Abernethie hated the lanterns. They weren’t Christmassy at all. Lola had picked them out in a market on Pender Street, and their mother Janet had bought them, just like that. It didn’t matter when Abernethie explained that they didn’t match the ornaments, or that they weren’t made for Christmas. Janet had said that was fine, and that Lola was allowed to pick them anyway. Lola was only three. She didn’t know any better.
It was their first Christmas in the new apartment, and Janet had gone all out trying to make it special. The walls were strung with garlands, and fresh greenery lined every surface, candles nestled in the branches. The landlord did not allow Christmas trees, so they had hung their ornaments on the bars over the ground floor windows instead. Abernethie had almost cried when she found out that they weren’t allowed to have a Christmas tree. But Lola was too little to remember the tree last year, and so she cheerfully hung the ornaments up on the bars.
It had been an exceptionally cold winter. Walking to the bus in the morning, Abernethie had to button her coat right up to her chin and pull her toque down nearly over her eyes. The homeless people on the bus stayed there as long as they could, huddled under blankets in the back row to keep warm. At school, her classmates giggled whenever she said her name. No one had done that at her old school. She hated Janet for giving her a stupid made up name.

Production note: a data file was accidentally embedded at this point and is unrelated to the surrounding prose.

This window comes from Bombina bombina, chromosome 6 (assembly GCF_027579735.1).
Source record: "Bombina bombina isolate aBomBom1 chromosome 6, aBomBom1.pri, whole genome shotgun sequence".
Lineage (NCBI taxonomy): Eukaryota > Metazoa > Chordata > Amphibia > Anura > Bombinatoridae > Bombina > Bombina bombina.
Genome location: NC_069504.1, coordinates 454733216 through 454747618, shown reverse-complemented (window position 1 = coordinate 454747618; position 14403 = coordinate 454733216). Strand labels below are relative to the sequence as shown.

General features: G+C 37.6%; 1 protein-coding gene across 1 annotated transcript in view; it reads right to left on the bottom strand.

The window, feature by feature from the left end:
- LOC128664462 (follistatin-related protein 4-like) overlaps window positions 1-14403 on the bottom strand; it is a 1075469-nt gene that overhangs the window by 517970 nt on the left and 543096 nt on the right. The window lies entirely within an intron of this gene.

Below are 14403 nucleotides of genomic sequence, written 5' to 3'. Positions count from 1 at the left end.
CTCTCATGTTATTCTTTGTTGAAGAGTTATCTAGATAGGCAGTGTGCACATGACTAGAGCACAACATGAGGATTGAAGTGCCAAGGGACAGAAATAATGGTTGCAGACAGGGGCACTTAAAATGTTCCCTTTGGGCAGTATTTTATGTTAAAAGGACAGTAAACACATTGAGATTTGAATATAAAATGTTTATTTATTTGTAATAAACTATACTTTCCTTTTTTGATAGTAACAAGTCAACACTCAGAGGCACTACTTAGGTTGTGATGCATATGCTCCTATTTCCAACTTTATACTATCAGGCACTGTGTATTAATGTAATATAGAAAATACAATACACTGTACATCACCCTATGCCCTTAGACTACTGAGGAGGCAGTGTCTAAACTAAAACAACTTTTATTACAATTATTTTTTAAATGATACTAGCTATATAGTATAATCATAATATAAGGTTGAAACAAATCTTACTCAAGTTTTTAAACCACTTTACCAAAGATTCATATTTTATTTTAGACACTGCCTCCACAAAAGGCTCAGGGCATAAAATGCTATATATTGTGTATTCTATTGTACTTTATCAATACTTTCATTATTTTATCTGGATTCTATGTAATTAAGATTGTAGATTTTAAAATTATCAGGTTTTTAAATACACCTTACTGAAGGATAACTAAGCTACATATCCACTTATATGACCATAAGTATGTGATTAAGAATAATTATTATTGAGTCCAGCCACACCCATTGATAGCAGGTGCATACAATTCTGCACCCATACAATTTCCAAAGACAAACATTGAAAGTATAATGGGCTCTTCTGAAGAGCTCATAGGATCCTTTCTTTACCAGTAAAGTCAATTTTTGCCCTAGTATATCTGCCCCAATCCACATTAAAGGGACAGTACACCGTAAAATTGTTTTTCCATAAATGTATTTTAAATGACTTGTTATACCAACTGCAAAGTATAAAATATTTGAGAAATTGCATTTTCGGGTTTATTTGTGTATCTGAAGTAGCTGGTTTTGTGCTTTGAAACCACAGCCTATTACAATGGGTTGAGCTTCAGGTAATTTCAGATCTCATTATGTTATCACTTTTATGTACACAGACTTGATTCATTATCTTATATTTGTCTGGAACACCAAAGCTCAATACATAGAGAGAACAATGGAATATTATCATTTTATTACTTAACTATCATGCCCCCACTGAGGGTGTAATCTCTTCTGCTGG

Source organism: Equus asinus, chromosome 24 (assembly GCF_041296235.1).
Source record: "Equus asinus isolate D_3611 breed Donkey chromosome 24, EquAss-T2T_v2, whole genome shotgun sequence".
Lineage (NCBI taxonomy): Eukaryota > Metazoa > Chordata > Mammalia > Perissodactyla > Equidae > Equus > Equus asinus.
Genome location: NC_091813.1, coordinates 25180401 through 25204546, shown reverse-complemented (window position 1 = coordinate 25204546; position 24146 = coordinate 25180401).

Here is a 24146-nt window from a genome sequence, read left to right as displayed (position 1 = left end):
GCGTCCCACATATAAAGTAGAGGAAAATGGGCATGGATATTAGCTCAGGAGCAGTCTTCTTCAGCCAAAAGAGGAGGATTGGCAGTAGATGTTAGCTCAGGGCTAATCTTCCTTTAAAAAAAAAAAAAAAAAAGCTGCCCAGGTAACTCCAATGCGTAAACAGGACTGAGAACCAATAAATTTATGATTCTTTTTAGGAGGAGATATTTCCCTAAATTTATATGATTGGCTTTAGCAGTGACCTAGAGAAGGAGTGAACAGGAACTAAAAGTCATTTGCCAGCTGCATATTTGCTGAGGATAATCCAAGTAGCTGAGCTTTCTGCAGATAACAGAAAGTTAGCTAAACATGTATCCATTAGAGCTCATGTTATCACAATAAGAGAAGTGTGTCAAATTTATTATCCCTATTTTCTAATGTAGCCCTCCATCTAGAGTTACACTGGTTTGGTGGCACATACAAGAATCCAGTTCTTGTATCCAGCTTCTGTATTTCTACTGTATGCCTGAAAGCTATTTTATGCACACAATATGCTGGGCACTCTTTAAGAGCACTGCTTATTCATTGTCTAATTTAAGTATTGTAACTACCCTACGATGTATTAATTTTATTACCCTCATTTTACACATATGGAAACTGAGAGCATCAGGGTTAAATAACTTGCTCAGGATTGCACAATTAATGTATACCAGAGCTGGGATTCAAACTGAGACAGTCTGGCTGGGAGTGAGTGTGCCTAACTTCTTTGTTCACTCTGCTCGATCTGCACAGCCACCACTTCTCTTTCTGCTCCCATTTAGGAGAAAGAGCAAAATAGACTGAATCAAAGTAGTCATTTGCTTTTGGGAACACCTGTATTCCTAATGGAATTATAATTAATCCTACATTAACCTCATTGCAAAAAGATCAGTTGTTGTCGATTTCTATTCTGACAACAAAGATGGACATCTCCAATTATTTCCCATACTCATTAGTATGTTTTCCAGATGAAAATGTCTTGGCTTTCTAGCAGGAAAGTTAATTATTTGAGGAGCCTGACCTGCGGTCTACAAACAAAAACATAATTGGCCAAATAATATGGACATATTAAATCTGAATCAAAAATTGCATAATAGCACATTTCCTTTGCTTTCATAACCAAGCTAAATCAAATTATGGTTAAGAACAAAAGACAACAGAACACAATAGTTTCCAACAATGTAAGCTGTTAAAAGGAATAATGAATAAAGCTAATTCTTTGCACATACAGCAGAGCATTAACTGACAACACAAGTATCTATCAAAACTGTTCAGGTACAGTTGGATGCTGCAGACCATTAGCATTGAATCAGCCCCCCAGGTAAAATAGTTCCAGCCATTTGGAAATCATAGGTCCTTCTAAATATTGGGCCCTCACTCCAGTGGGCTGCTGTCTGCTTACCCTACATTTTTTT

Last week she had finally been invited to a birthday party — for Genevieve, a tall blonde girl in her class. Genevieve lived in a beautifully restored heritage home in Strathcona. They had a large, real Christmas tree strung with tiny white lights and pretty ornaments. The cake had come from a local bakery, and was covered in tiny marzipan animals that were too impressive to eat. All the girls at the party had wanted to talk about was the games they had on their iPads. Abernethie left feeling quite miserable.
And then, just when she thought things couldn’t get any worse, the heat in the apartment broke down on Christmas Eve. A technician was coming, the landlord assured them, but he wasn’t sure when he would be able to make it — the next day at the earliest.
Janet tried to make a game of it. How many layers could they wear at once? The answer turned out to be nine. The family huddled together in the same bed, like they had when Abernethie was small. During the night, she woke up to find a warm dent in the space where Janet had been sleeping. But she was too sleepy to worry about this much, and when she awoke in the morning, her mother was tucked back in where she was supposed to be.
Abernethie crept into the living room in the pale dawn, stumbling over her layers of socks. All of the branches had been collected from their various shelves and wound together with twine. The result was an unusual but surprisingly convincing Christmas tree. A single string of lights glittered around it, and its Frankenstein branches were hung thickly with ornaments. A ring of presents circled the base. Abernethie snuggled up next to the “tree,” breathing in its fresh, piney scent. She watched the lights flickering over the ornaments, and the tiny snowflakes fluttering down outside, and began to sing a Christmas carol softly to herself.